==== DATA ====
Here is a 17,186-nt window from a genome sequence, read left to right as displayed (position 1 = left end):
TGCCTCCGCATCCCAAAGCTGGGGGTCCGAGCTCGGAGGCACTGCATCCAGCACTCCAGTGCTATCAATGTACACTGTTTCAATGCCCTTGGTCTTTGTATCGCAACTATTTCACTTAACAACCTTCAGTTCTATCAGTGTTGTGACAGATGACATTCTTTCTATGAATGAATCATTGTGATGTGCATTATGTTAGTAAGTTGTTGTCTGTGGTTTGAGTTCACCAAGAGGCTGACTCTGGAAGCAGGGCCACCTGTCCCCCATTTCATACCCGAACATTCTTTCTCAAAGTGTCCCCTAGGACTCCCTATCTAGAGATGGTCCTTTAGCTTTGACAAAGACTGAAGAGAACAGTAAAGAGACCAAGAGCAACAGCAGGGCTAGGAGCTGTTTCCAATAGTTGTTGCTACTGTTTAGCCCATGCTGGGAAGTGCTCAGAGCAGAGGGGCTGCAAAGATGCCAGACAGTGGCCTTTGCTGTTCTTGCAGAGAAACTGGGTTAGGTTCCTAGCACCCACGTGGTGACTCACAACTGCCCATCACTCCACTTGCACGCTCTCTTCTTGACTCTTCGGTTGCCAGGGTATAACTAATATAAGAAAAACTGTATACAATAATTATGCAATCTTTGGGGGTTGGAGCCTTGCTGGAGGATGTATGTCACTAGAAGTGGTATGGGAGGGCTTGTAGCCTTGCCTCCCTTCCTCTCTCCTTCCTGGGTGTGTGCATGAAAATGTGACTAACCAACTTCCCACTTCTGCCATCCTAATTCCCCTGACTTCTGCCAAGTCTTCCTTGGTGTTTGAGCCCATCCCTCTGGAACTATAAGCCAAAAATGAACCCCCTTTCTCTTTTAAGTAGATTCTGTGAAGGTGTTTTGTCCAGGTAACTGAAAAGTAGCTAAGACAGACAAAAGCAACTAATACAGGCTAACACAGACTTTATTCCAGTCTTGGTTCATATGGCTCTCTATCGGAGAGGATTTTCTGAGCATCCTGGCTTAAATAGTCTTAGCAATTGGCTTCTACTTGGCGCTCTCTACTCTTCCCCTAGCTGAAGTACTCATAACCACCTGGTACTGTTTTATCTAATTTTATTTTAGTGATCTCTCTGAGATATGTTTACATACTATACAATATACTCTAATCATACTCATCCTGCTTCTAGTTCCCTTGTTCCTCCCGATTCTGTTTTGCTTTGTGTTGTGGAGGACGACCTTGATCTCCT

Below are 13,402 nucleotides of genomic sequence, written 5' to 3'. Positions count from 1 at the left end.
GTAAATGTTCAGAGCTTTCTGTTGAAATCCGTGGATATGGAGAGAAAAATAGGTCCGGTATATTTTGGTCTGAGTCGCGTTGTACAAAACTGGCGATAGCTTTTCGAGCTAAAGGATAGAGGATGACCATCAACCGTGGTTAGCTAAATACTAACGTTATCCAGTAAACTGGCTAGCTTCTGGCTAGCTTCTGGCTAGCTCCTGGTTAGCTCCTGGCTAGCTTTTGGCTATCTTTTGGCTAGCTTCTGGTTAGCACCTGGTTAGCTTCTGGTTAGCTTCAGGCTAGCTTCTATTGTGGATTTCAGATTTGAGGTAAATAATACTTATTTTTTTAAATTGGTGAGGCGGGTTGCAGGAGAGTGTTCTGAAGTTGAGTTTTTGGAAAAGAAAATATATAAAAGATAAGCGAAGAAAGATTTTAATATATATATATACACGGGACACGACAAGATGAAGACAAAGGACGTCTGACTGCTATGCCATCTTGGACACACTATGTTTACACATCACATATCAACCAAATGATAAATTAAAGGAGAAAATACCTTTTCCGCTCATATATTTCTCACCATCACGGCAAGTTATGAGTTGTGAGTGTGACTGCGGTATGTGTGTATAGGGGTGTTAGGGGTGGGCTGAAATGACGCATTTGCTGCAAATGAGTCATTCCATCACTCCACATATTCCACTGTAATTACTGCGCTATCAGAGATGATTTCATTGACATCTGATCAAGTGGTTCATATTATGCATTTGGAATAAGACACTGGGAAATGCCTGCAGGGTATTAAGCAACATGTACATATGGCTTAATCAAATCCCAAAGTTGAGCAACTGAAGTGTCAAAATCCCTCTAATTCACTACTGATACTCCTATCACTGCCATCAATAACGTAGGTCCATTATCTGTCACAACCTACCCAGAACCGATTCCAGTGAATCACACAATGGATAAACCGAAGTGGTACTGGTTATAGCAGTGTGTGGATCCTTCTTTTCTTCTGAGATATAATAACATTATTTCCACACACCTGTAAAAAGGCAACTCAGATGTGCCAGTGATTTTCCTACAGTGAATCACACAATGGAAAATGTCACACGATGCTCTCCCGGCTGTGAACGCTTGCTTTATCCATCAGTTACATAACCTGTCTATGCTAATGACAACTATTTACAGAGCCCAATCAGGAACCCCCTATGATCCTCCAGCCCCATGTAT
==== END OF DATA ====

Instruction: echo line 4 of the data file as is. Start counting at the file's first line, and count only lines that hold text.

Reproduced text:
GTAAATGTTCAGAGCTTTCTGTTGAAATCCGTGGATATGGAGAGAAAAATAGGTCCGGTATATTTTGGTCTGAGTCGCGTTGTACAAAACTGGCGATAGCTTTTCGAGCTAAAGGATAGAGGATGACCATCAACCGTGGTTAGCTAAATACTAACGTTATCCAGTAAACTGGCTAGCTTCTGGCTAGCTTCTGGCTAGCTCCTGGTTAGCTCCTGGCTAGCTTTTGGCTATCTTTTGGCTAGCTTCTGGTTAGCACCTGGTTAGCTTCTGGTTAGCTTCAGGCTAGCTTCTATTGTGGATTTCAGATTTGAGGTAAATAATACTTATTTTTTTAAATTGGTGAGGCGGGTTGCAGGAGAGTGTTCTGAAGTTGAGTTTTTGGAAAAGAAAATATATAAAAGATAAGCGAAGAAAGATTTTAATATATATATATACACGGGACACGACAAGATGAAGACAAAGGACGTCTGACTGCTATGCCATCTTGGACACACTATGTTTACACATCACATATCAACCAAATGATAAATTAAAGGAGAAAATACCTTTTCCGCTCATATATTTCTCACCATCACGGCAAGTTATGAGTTGTGAGTGTGACTGCGGTATGTGTGTATAGGGGTGTTAGGGGTGGGCTGAAATGACGCATTTGCTGCAAATGAGTCATTCCATCACTCCACATATTCCACTGTAATTACTGCGCTATCAGAGATGATTTCATTGACATCTGATCAAGTGGTTCATATTATGCATTTGGAATAAGACACTGGGAAATGCCTGCAGGGTATTAAGCAACATGTACATATGGCTTAATCAAATCCCAAAGTTGAGCAACTGAAGTGTCAAAATCCCTCTAATTCACTACTGATACTCCTATCACTGCCATCAATAACGTAGGTCCATTATCTGTCACAACCTACCCAGAACCGATTCCAGTGAATCACACAATGGATAAACCGAAGTGGTACTGGTTATAGCAGTGTGTGGATCCTTCTTTTCTTCTGAGATATAATAACATTATTTCCACACACCTGTAAAAAGGCAACTCAGATGTGCCAGTGATTTTCCTACAGTGAATCACACAATGGAAAATGTCACACGATGCTCTCCCGGCTGTGAACGCTTGCTTTATCCATCAGTTACATAACCTGTCTATGCTAATGACAACTATTTACAGAGCCCAATCAGGAACCCCCTATGATCCTCCAGCCCCATGTAT